Breathe Easier: 3 Steps to Better Indoor Air Quality

Simple ways to protect your health both indoors and out.

Indoor Air Quality
Robin Bartholick/Getty Images

When we think about pollution, we usually think about outdoor air quality. But the quality of the air we breathe inside our homes, offices, and other indoor spaces might be even more important.

After all, most of us spend the majority of our time indoors. And the quality of our indoor air can be 100 times worse than the outside air! That’s why the US Environmental Protection Agency calls indoor air pollution one of the top five environmental health risks.

Indoor Air Pollutants

Indoor air pollution comes from a number of sources. And it causes or contributes to a host of problems, including cancers, respiratory illnesses, and many allergic reactions.

Here’s a partial list:

  • Home heating – oil, gas, kerosene, coal and wood

  • Tobacco products

  • Asbestos

  • Wet / damp carpet or building materials

  • Cabinetry or furniture made of certain pressed wood products

  • Household cleaning products

  • Personal care products

  • Radon

  • Pesticides

  • Outdoor air pollution.

Bad Air Is Everywhere

If that list leaves you scratching your head, no wonder. Indoor air pollution is everywhere. And it’s hard to know what to do about it. After all, you have to clean. You have to heat your home. You can’t do a whole lot about the pollution outside. So what should you do?

First, take a deep breath (if you dare).

Although some sources of indoor pollution are largely out of your control, others can be easily managed.

All it takes is a bit of planning.

There are three key ways to deal with indoor air pollution. Let’s take a look.

Remove the Offender

Removing the offending source is usually the most effective method of addressing poor air quality. So try this method first.

For example, if you’re not sure about radon levels in your home, have it tested.

And if you find out the levels are too high, you can work on reducing them.  

Same thing with removing moldy sheetrock or switching to unscented cleaning products.

Some of these fixes will be easy and inexpensive, while others might be more time-consuming or costly. But overall, removing the source is never a bad idea.

Improve Ventilation

Improving ventilation can vastly improve the air quality of your home. And best of all, it’s a really easy fix.

Simply opening windows and allowing the household air to exchange with air outdoors will decrease levels of many pollutants in your home. This is particularly important when you’re doing activities that can generate high levels of pollutants, such as painting or other home improvement projects, or even cooking.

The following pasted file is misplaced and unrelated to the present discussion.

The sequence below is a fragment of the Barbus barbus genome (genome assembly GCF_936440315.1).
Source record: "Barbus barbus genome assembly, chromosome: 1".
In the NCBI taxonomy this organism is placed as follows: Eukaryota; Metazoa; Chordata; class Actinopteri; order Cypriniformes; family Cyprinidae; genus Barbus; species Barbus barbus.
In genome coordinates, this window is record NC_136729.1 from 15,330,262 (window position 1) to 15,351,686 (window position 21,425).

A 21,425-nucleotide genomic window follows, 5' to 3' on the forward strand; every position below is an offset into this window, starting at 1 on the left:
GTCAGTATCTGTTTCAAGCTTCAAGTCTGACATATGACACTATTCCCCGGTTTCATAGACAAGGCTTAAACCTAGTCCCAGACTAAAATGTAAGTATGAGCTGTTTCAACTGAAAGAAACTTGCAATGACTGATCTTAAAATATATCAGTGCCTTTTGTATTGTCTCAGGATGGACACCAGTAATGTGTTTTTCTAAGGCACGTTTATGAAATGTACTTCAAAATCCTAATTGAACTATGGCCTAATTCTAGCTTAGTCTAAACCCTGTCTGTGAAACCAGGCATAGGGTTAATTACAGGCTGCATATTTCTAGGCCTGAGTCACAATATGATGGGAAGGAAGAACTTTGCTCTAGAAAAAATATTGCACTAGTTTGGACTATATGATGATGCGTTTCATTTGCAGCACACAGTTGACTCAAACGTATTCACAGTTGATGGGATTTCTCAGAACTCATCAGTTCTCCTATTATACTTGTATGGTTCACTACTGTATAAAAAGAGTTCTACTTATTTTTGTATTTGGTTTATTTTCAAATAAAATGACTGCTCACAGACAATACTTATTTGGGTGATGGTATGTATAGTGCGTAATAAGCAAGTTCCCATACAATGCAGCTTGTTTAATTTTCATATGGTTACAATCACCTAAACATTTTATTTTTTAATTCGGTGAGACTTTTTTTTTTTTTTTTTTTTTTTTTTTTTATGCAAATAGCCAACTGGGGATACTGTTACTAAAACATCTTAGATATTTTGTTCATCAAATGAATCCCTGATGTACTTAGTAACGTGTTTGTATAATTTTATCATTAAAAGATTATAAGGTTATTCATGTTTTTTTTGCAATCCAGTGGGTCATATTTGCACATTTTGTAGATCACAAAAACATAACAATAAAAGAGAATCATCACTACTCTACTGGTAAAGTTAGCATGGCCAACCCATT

Opening windows for at least 15 minutes every day will help to ensure better air quality and humidity levels in your home. Of course, the weather will sometimes prevent that. But every little bit helps.

Clean the Air

Air cleaners, such as HEPA filters, can also be useful aids.

It is important to note, however, that not all HEPA filters are created equal. Some are highly effective at removing particles, while others are not.

Also, generally speaking, most filters are not designed to remove gas pollutants, only particles. So it’s important to consider the source of your home’s poor air quality before investing.

Another, sometimes overlooked “filter” is the houseplant. True, the research on plants’ ability to decrease gas pollutants is limited. So far, their effectiveness has only been demonstrated in a lab and not a real-life home. (Incidentally, NASA did the testing.)

But the indications are promising and it certainly won’t hurt to add a few beautiful plants to your décor.

Be aware, however, that some plants can be poisonous to cats, dogs, and children, so discuss this when purchasing and take care with their placement. If you’ve taken those simple precautions, adding plants to your home can help to clean its air.

Breathing Easy

It’s easy to feel overwhelmed when you discover just how common indoor air pollution is—and how dangerous. But by taking a few simple steps, you can manage the risks. And it won’t be long until you and your family are breathing better.


Arif AA, Delclos GL, Serra C. 2009. Occupational exposures and asthma among nursing professionals. Occupational and Environmental Medicine 66(4): 274-278.

Bernstein JA, Brandt D, Rezvani M, Abbott C, Levin L. 2009. Evaluation of cleaning activities on respiratory symptoms in asthmatic female homemakers. Annals of Allergy Asthma and Immunology 102(1): 41-46.

Caress SM, Steinemann AC. 2009. Prevalence of fragrance sensitivity in the American population. Journal of Environmental Health 71(7): 46-50.

Karlberg AT, Bergstrom MA, Borje A, Luthman K, Nilsson JL. 2008. Allergic contact dermatitis–formation, structural requirements, and reactivity of skin sensitizers. Chemical Research in Toxicology 21(1): 53-69.

Steinman D. 2010. Results of Testing for 1,4-Dioxane by Gas Chromatography/Mass Spectrometry.

Continue Reading